WASHINGTON, Sept.26 (Reuters) – President Tayyip Erdogan said Turkey still intends to purchase a second batch of S-400 missile defense systems from Russia, a move that could worsen the split with the NATO ally Washington and trigger new US sanctions.
Washington says the S-400s pose a threat to its F-35 fighter jets and to NATO’s larger defense systems. Turkey said it was unable to procure air defense systems from a NATO ally on satisfactory terms.
âIn the future, no one will be able to interfere in terms of what kind of defense systems we acquire, from what country to what level,â Erdogan said in an interview broadcast Sunday on CBS News’s âFace the Nationâ.
“No one can interfere with this. We are the only ones making such decisions.”
The United States imposed sanctions on Turkey’s Defense Industry Directorate, its chief, Ismail Demir, and three other employees in December following the country’s acquisition of a first batch of S-400. Read more
Talks continued between Russia and Turkey over the delivery of a second batch, which Washington said would almost certainly trigger new sanctions.
“We urge Turkey at all levels and opportunities not to keep the S-400 system and to refrain from purchasing any additional Russian military equipment,” a State Department spokesperson said when asked about the comments. Erdogan.
“We continue to make it clear to Turkey that any new major Russian arms purchase would risk triggering separate CAATSA 231 sanctions and in addition to those imposed in December 2020,” the spokesperson added, referring to the law. of 2017 Countering America’s Adversaries Through Sanctions.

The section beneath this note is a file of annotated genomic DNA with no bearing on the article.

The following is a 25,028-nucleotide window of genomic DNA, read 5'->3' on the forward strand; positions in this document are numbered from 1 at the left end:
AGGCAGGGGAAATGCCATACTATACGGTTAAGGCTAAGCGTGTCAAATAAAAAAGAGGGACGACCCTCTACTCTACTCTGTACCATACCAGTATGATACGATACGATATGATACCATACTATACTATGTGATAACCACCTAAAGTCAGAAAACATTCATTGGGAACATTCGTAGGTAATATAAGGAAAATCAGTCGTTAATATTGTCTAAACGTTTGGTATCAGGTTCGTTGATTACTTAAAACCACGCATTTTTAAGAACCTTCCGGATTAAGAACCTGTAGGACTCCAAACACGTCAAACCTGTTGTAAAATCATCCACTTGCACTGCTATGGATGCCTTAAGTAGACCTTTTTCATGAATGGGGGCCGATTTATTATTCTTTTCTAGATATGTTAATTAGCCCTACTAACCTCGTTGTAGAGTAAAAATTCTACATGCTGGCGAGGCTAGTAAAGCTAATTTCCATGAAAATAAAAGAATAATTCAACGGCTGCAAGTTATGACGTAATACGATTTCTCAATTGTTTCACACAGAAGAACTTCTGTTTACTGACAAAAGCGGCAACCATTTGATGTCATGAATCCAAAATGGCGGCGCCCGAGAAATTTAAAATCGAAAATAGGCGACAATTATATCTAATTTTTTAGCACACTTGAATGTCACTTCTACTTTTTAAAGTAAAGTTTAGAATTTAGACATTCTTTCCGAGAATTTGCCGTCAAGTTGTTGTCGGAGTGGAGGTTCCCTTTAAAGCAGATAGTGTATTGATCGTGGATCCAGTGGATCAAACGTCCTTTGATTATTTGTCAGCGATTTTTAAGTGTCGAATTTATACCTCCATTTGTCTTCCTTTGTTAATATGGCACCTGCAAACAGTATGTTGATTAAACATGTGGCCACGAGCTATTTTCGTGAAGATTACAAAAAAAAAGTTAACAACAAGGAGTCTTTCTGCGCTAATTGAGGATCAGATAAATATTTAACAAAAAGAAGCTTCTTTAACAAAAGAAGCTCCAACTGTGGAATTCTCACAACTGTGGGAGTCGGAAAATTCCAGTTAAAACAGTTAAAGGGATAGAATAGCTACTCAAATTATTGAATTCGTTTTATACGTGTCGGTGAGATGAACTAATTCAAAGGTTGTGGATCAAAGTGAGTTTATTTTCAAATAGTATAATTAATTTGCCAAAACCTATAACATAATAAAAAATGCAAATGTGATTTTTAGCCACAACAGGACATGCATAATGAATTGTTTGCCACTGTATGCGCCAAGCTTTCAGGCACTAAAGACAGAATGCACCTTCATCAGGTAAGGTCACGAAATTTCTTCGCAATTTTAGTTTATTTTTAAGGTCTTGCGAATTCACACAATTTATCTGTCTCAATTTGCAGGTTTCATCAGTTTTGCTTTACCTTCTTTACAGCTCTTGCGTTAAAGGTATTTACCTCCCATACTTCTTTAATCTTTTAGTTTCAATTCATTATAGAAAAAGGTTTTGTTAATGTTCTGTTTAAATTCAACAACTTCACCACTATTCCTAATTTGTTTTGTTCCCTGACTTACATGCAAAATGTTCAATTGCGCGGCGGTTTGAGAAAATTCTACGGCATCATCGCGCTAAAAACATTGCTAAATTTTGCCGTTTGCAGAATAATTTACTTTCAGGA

The spokesperson also said that the United States sees Turkey as an ally and a friend and is looking for ways to strengthen their partnership “even when we don’t agree.”
Erdogan will meet with President Vladimir Putin in Russia on Wednesday to discuss issues such as the violence in northwestern Syria. Read more
Erdogan also said that US President Joe Biden never raised the issue of Turkey’s human rights record, which international rights groups consider to be of great concern, confirming Reuters information dating early September. Read more
When asked if Biden raised the issue at his June meeting on the sidelines of a NATO summit in Brussels, Erdogan replied: “No, he didn’t. And because we have no problems of this nature in terms of freedoms, Turkey is incomparably free. “
Turkey is among the top jailers of journalists, according to figures from the Committee to Protect Journalists (CPJ), while Human Rights Watch says Erdogan’s authoritarian regime has been bolstered by passing legislation that violates international human rights obligations.
Reporting by Humeyra Pamuk and Ezgi Erkoyun; Additional reporting by Arshad Mohammed; Editing by Pravin Char, Daniel Wallis and Peter Cooney
Our standards: Thomson Reuters Trust Principles.